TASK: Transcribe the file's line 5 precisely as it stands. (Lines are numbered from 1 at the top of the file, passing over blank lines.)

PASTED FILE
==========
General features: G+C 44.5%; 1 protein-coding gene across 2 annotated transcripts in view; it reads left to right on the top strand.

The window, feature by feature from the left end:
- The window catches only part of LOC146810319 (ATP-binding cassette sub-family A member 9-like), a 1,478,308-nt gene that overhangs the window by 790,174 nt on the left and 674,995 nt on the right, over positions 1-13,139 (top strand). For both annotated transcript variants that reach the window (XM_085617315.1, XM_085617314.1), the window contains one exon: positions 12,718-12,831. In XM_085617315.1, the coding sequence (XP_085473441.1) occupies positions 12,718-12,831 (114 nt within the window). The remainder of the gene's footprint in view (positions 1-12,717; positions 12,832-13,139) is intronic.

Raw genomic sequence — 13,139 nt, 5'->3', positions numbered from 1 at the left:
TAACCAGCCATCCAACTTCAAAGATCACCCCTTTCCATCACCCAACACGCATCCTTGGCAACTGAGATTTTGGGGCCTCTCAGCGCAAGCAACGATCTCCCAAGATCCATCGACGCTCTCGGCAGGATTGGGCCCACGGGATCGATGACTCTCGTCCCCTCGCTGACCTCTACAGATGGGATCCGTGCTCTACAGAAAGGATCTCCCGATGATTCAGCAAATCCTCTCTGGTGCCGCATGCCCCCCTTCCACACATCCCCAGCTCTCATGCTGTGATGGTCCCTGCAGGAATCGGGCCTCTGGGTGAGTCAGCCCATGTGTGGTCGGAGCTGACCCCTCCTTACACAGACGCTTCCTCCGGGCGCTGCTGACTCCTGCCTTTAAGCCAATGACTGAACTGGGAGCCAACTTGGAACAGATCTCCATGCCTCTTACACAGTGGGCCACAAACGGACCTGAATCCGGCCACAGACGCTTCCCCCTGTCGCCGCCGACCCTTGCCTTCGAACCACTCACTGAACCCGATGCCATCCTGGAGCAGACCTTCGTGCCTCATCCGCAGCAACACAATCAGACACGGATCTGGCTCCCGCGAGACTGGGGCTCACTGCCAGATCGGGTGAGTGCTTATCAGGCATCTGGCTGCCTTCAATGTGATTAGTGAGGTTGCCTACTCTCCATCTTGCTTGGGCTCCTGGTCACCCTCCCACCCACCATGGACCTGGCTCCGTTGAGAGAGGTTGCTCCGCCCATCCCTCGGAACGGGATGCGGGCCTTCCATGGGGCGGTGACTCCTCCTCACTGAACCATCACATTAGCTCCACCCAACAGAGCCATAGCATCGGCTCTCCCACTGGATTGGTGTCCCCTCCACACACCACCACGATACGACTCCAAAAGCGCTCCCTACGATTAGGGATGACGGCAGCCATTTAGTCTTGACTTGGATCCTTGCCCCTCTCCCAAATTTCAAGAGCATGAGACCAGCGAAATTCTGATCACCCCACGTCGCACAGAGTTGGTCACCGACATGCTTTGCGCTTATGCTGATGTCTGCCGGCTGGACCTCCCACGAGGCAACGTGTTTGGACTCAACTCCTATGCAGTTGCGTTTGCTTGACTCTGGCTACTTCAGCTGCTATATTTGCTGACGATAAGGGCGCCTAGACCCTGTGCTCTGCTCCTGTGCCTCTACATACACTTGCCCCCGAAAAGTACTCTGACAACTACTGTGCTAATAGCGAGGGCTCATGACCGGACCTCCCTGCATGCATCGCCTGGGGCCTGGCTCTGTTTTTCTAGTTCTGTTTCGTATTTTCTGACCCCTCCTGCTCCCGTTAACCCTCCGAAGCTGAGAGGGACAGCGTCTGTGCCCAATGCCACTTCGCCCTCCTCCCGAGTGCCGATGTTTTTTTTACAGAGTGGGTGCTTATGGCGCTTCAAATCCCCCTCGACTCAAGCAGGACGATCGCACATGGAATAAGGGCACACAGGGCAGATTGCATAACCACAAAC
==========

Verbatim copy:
TAACCAGCCATCCAACTTCAAAGATCACCCCTTTCCATCACCCAACACGCATCCTTGGCAACTGAGATTTTGGGGCCTCTCAGCGCAAGCAACGATCTCCCAAGATCCATCGACGCTCTCGGCAGGATTGGGCCCACGGGATCGATGACTCTCGTCCCCTCGCTGACCTCTACAGATGGGATCCGTGCTCTACAGAAAGGATCTCCCGATGATTCAGCAAATCCTCTCTGGTGCCGCATGCCCCCCTTCCACACATCCCCAGCTCTCATGCTGTGATGGTCCCTGCAGGAATCGGGCCTCTGGGTGAGTCAGCCCATGTGTGGTCGGAGCTGACCCCTCCTTACACAGACGCTTCCTCCGGGCGCTGCTGACTCCTGCCTTTAAGCCAATGACTGAACTGGGAGCCAACTTGGAACAGATCTCCATGCCTCTTACACAGTGGGCCACAAACGGACCTGAATCCGGCCACAGACGCTTCCCCCTGTCGCCGCCGACCCTTGCCTTCGAACCACTCACTGAACCCGATGCCATCCTGGAGCAGACCTTCGTGCCTCATCCGCAGCAACACAATCAGACACGGATCTGGCTCCCGCGAGACTGGGGCTCACTGCCAGATCGGGTGAGTGCTTATCAGGCATCTGGCTGCCTTCAATGTGATTAGTGAGGTTGCCTACTCTCCATCTTGCTTGGGCTCCTGGTCACCCTCCCACCCACCATGGACCTGGCTCCGTTGAGAGAGGTTGCTCCGCCCATCCCTCGGAACGGGATGCGGGCCTTCCATGGGGCGGTGACTCCTCCTCACTGAACCATCACATTAGCTCCACCCAACAGAGCCATAGCATCGGCTCTCCCACTGGATTGGTGTCCCCTCCACACACCACCACGATACGACTCCAAAAGCGCTCCCTACGATTAGGGATGACGGCAGCCATTTAGTCTTGACTTGGATCCTTGCCCCTCTCCCAAATTTCAAGAGCATGAGACCAGCGAAATTCTGATCACCCCACGTCGCACAGAGTTGGTCACCGACATGCTTTGCGCTTATGCTGATGTCTGCCGGCTGGACCTCCCACGAGGCAACGTGTTTGGACTCAACTCCTATGCAGTTGCGTTTGCTTGACTCTGGCTACTTCAGCTGCTATATTTGCTGACGATAAGGGCGCCTAGACCCTGTGCTCTGCTCCTGTGCCTCTACATACACTTGCCCCCGAAAAGTACTCTGACAACTACTGTGCTAATAGCGAGGGCTCATGACCGGACCTCCCTGCATGCATCGCCTGGGGCCTGGCTCTGTTTTTCTAGTTCTGTTTCGTATTTTCTGACCCCTCCTGCTCCCGTTAACCCTCCGAAGCTGAGAGGGACAGCGTCTGTGCCCAATGCCACTTCGCCCTCCTCCCGAGTGCCGATGTTTTTTTTACAGAGTGGGTGCTTATGGCGCTTCAAATCCCCCTCGACTCAAGCAGGACGATCGCACATGGAATAAGGGCACACAGGGCAGATTGCATAACCACAAAC